Irish Famine Memorial in Boston, MA. Photo Credit: Kieran Manion
Irish Famine Memorial in Boston, MA. Photo Credit: Kieran Manion

If you were to walk around asking people what they thought about mushrooms you would likely be met with varied opinions regarding their taste on top of pizza, whisked into soup, or grilled and sandwiched between two buns as a burger. If, however, you were to ask an agriculture worker or plant scientist what they thought about the diverse members of the fungal kingdom, they’d likely be pretty quick to shout the word “pathogen”! Fungi and their cousins, the oomycetes, are responsible for the devastation of a wide variety of agricultural crops each year, resulting in billions of dollars in losses and, in certain cases, famine and death. One of the most famous examples of a fungus-like phytopathogen is Phytophthera infestans, the causative agent responsible for the “Great Famine”. The “Great Famine”, as it has since been named, refers to a period between 1845 and 1852 in Ireland when potato blight wiped out potato crops throughout Europe. It has been estimated that over two-fifths of Ireland’s population was entirely dependent upon potato as a food source at the time and that the disease was directly responsible for the deaths and emigration of over two million Irish citizens.

While it is easy to be dismissive about the importance of potatoes as a food crop in Canada, the reliance on potato as a major source of calories by the world’s poor makes the search for a means of resisting potato blight of great importance. Advances in crop breeding for disease resistance (R) genes and fungicides effective against oomycetes have tempered the effects of potato blight; however, P. infestans continues to live up to its name – phthora, from the Greek “to ruin” and infestans, from the Latin “to attack” or “destroy”. Therefore, breeders have been desperate to discover a means of providing broad spectrum resistance for cultivated potato against P. infestans. It seems like Dr. Vivianne Vleeshouwers from Wageningen University in the Netherlands and her collaborators might have found just that.

In order to fend off pathogens, plants rely on two distinct types of immune response. In the first, extracellular receptors studded along the plant cell surface recognize conserved pathogen-associated molecular patterns (PAMPs), triggering a signalling cascade that results in transcriptional activation, callose deposition (to strengthen the plant cell wall), ion flux, and a variety of other defence responses. In the second, intracellular R proteins recognize pathogen avirulence proteins (or effectors), which again leads to a multifaceted, but unique, defence response. To date, defence against P. infestans has been limited to several species-specific R proteins. Unfortunately, the RxLR class of effectors recognized by these proteins is highly polymorphic and rapidly evolves to escape detection, resulting in disease.

Vleeshouwers and her group spearheaded by Juan Du at Huazhong Agricultural University in China have recently discovered that the elicitin response (ELR) protein from Solanum microdontum, a species of wild potato, is able to recognize a molecular pattern in elicitin, an extracellular protein conserved amongst Phytophthera species. They were able to demonstrate that upon treatment with P. infestans, ELR co-immunoprecipitated with immune co-receptors BAK1/SERK3, and that this association mediates broad-spectrum recognition and a defence response. They then transferred ELR into cultivated potato – a.k.a. the potato that is mass produced each year for human consumption – and were able to show enhanced resistance to two different P. infestans strains. While the level of resistance imparted to the cultivated potato species by ELR was markedly lower than that provided by previously described intracellular R proteins, the broader spectrum of recognition points towards ELR as an attractive candidate for resistance. Approaches that exploit the combination of ELR with the more easily evadable NB-LRR R proteins might be used to maximize resistance against oomycete phytopathogens, including P. infestans.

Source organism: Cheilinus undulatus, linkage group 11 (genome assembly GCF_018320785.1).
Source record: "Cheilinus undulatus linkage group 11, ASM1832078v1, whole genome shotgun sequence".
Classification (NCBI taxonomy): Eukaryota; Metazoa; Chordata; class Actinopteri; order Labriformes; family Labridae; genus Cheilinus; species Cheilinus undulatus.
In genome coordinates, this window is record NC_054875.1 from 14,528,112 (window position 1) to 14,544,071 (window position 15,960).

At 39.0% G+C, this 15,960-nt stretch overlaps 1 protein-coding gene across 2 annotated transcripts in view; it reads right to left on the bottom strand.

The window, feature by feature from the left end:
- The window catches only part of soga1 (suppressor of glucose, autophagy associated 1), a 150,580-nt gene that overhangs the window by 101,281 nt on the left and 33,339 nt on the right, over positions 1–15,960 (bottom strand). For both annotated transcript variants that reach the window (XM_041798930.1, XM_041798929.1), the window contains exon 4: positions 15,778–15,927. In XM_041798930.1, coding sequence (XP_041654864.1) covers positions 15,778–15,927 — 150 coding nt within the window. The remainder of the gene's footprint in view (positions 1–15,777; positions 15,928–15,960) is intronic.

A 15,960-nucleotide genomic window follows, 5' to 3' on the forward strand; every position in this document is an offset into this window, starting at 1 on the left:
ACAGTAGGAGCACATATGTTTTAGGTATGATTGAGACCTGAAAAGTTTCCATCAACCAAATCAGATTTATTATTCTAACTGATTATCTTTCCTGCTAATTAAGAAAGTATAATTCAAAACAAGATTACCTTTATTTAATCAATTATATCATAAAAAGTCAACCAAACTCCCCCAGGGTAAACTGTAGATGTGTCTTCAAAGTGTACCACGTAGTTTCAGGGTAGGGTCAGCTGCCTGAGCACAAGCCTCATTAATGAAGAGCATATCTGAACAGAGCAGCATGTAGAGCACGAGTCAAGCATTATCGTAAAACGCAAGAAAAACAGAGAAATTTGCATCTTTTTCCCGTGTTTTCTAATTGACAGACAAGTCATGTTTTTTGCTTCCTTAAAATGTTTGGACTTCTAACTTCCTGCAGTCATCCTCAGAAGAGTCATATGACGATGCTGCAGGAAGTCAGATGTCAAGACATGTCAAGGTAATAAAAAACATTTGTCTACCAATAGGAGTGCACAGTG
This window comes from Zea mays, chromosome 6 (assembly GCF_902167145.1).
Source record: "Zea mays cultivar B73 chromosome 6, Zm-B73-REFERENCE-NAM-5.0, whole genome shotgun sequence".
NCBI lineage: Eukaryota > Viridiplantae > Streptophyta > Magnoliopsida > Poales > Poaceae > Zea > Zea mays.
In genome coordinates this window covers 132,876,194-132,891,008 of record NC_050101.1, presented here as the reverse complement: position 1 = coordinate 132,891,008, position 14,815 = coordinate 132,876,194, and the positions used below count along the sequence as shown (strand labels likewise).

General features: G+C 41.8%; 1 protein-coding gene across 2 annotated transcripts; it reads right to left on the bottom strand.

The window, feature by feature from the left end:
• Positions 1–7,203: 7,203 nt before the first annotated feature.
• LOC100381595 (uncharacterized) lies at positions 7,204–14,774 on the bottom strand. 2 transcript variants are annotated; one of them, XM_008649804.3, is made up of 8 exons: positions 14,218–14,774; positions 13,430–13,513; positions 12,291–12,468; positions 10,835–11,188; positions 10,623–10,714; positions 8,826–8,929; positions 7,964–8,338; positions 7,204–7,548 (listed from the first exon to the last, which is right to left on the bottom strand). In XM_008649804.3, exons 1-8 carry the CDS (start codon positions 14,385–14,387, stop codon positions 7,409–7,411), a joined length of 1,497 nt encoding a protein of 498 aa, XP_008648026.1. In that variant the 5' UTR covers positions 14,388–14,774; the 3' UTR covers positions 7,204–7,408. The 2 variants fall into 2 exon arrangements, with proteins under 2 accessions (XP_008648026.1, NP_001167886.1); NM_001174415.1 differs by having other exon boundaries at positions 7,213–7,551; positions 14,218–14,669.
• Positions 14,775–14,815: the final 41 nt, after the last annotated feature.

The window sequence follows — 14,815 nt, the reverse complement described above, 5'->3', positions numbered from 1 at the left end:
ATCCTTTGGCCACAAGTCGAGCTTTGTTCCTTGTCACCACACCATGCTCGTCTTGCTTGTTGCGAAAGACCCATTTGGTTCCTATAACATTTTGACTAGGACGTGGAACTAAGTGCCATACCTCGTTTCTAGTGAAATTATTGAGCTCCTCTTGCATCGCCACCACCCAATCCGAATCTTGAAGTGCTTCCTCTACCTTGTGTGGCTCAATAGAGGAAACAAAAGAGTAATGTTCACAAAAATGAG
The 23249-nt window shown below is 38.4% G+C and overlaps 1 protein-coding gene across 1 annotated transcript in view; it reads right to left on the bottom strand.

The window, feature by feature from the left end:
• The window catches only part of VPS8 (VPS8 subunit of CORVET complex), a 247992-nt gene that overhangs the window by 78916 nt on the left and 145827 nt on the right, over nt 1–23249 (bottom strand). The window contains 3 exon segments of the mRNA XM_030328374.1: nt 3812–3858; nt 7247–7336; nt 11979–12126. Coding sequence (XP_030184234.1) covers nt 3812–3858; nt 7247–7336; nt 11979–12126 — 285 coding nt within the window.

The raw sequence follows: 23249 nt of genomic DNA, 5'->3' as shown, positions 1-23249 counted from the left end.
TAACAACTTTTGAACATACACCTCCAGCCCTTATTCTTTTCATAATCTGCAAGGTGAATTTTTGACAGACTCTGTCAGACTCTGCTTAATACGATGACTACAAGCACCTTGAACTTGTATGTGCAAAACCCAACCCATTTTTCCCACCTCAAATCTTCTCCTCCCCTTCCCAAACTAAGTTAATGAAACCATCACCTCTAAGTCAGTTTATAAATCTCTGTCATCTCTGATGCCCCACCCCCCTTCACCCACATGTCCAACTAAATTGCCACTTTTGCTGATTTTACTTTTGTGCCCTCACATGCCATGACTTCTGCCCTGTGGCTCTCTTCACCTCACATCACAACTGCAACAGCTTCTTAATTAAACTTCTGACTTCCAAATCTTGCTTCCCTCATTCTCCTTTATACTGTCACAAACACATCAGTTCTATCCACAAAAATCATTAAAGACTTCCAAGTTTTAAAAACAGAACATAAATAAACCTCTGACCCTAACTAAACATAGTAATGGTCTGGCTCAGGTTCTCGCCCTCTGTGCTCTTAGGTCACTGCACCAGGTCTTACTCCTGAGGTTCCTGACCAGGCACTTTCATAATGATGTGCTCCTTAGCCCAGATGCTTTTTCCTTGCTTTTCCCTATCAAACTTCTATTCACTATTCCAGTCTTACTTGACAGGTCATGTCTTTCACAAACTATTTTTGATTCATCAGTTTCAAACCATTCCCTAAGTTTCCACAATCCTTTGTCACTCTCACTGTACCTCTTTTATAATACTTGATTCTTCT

For many North Americans, the “Great Famine” represents the reason their great-great-grandparents migrated and set up shop on a new continent, a history far removed from the present. Unfortunately, history hasn’t just repeated itself but lives on, as P. infestans inflicts billions of dollars of damage each year to what remains one of the world’s most important food crops. While the research presented by Du et al. doesn’t yet solve the problem, it is an exciting starting point for providing the cultivated potato with broad-spectrum resistance to P. infestans and us with full and happy bellies.


1. Donnelly, J. S. (2008). The Great Irish Potato Famine. The History Press, Stroud, UK. p. 1-320.

2. Du, J. et al. (2015). Elicitin recognition confers enhanced resistance to Phytophthora infestans in potato. Nat Plants. 1:1-5.

3. Jones, J. D. & J. L. Dangl. (2006). The plant immune system. Nature. 444:323-329.





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Andrew McNaughton

Andrew just finished his fourth year of Immunology and Biochemistry at U of T. He began writing about science when he was forced to in school, but has since come to enjoy the stress and deadlines. He'll be switching gears this year and pursuing a degree in Medicine from Queen's, in Kingston, alone, in the fall.

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